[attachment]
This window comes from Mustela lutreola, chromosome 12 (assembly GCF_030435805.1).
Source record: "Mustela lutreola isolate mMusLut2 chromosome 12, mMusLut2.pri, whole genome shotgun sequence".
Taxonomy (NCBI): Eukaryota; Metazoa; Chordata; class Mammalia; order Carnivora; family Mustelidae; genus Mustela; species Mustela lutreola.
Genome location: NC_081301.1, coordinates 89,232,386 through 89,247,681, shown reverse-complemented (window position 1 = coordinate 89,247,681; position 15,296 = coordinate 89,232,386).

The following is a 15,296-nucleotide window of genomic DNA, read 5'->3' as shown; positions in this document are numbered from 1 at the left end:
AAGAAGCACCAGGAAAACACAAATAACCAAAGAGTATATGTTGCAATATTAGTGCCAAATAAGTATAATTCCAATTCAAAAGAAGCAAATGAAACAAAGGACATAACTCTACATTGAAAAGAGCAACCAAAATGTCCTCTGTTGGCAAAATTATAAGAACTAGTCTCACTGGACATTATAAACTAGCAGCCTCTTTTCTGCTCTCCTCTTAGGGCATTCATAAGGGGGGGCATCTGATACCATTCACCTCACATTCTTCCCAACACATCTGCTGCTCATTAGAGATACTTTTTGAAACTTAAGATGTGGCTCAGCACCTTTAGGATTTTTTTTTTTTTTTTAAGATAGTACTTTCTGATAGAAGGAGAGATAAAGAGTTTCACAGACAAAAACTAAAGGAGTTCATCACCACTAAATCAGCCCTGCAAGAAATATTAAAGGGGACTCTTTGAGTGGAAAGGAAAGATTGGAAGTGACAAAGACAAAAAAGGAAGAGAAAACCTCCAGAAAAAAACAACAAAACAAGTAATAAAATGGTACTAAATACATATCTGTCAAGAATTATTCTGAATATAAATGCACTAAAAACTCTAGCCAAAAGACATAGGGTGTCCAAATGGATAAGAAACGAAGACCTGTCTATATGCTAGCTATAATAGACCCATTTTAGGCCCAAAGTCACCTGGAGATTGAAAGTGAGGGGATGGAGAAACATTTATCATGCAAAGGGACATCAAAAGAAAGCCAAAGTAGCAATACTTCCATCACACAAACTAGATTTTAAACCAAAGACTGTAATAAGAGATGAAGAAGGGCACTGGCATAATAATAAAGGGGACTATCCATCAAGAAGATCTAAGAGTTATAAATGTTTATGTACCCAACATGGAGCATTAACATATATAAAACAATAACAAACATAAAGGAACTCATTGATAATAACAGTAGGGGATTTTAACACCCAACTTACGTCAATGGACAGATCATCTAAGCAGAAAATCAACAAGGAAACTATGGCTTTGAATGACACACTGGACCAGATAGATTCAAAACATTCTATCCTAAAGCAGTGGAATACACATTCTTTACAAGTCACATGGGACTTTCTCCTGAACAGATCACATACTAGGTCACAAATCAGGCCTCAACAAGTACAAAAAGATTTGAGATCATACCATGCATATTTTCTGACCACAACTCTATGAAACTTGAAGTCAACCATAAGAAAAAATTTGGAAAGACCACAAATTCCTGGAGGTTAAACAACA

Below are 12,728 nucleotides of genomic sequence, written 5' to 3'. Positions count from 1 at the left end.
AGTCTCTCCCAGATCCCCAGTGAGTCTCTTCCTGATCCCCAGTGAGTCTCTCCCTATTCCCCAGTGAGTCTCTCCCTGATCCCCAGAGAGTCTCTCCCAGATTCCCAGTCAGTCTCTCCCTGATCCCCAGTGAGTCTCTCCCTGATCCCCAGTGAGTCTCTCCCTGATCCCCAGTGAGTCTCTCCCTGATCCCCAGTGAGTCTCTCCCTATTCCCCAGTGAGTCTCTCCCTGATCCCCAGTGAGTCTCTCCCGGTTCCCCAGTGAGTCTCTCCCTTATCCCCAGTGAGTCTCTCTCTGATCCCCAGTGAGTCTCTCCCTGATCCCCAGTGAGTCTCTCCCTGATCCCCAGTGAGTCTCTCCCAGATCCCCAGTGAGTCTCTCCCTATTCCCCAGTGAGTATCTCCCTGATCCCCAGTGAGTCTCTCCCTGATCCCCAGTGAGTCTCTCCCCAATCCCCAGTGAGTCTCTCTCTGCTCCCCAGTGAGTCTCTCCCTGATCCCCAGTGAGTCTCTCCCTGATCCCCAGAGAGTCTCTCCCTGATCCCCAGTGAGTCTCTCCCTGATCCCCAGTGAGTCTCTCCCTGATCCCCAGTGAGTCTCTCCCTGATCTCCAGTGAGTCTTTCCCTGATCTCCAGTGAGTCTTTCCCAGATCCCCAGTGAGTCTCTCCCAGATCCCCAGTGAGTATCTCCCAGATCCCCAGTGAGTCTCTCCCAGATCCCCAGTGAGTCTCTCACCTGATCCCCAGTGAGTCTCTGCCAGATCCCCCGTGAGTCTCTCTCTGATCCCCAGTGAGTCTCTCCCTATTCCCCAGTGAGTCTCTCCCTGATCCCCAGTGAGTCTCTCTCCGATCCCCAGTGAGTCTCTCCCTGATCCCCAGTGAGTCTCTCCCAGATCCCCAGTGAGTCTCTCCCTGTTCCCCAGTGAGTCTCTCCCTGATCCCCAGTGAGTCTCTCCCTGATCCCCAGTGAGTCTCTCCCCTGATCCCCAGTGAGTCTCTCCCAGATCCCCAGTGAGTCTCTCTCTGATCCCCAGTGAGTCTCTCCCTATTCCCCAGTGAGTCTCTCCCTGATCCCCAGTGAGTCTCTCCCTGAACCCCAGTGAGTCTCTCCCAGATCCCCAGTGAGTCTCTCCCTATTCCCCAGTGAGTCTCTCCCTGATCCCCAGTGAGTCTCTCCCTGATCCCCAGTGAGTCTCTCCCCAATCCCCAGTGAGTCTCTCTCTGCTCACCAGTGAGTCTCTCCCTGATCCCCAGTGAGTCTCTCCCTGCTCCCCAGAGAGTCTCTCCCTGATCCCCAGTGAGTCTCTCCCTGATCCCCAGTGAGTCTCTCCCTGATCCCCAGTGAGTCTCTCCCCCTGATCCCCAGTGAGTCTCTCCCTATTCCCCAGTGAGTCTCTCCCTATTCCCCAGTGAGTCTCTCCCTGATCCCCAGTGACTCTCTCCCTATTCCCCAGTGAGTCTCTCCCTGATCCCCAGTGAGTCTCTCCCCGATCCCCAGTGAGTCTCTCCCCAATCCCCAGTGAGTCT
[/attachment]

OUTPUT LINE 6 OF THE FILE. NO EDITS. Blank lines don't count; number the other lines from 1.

AAGAAGCACCAGGAAAACACAAATAACCAAAGAGTATATGTTGCAATATTAGTGCCAAATAAGTATAATTCCAATTCAAAAGAAGCAAATGAAACAAAGGACATAACTCTACATTGAAAAGAGCAACCAAAATGTCCTCTGTTGGCAAAATTATAAGAACTAGTCTCACTGGACATTATAAACTAGCAGCCTCTTTTCTGCTCTCCTCTTAGGGCATTCATAAGGGGGGGCATCTGATACCATTCACCTCACATTCTTCCCAACACATCTGCTGCTCATTAGAGATACTTTTTGAAACTTAAGATGTGGCTCAGCACCTTTAGGATTTTTTTTTTTTTTTTAAGATAGTACTTTCTGATAGAAGGAGAGATAAAGAGTTTCACAGACAAAAACTAAAGGAGTTCATCACCACTAAATCAGCCCTGCAAGAAATATTAAAGGGGACTCTTTGAGTGGAAAGGAAAGATTGGAAGTGACAAAGACAAAAAAGGAAGAGAAAACCTCCAGAAAAAAACAACAAAACAAGTAATAAAATGGTACTAAATACATATCTGTCAAGAATTATTCTGAATATAAATGCACTAAAAACTCTAGCCAAAAGACATAGGGTGTCCAAATGGATAAGAAACGAAGACCTGTCTATATGCTAGCTATAATAGACCCATTTTAGGCCCAAAGTCACCTGGAGATTGAAAGTGAGGGGATGGAGAAACATTTATCATGCAAAGGGACATCAAAAGAAAGCCAAAGTAGCAATACTTCCATCACACAAACTAGATTTTAAACCAAAGACTGTAATAAGAGATGAAGAAGGGCACTGGCATAATAATAAAGGGGACTATCCATCAAGAAGATCTAAGAGTTATAAATGTTTATGTACCCAACATGGAGCATTAACATATATAAAACAATAACAAACATAAAGGAACTCATTGATAATAACAGTAGGGGATTTTAACACCCAACTTACGTCAATGGACAGATCATCTAAGCAGAAAATCAACAAGGAAACTATGGCTTTGAATGACACACTGGACCAGATAGATTCAAAACATTCTATCCTAAAGCAGTGGAATACACATTCTTTACAAGTCACATGGGACTTTCTCCTGAACAGATCACATACTAGGTCACAAATCAGGCCTCAACAAGTACAAAAAGATTTGAGATCATACCATGCATATTTTCTGACCACAACTCTATGAAACTTGAAGTCAACCATAAGAAAAAATTTGGAAAGACCACAAATTCCTGGAGGTTAAACAACA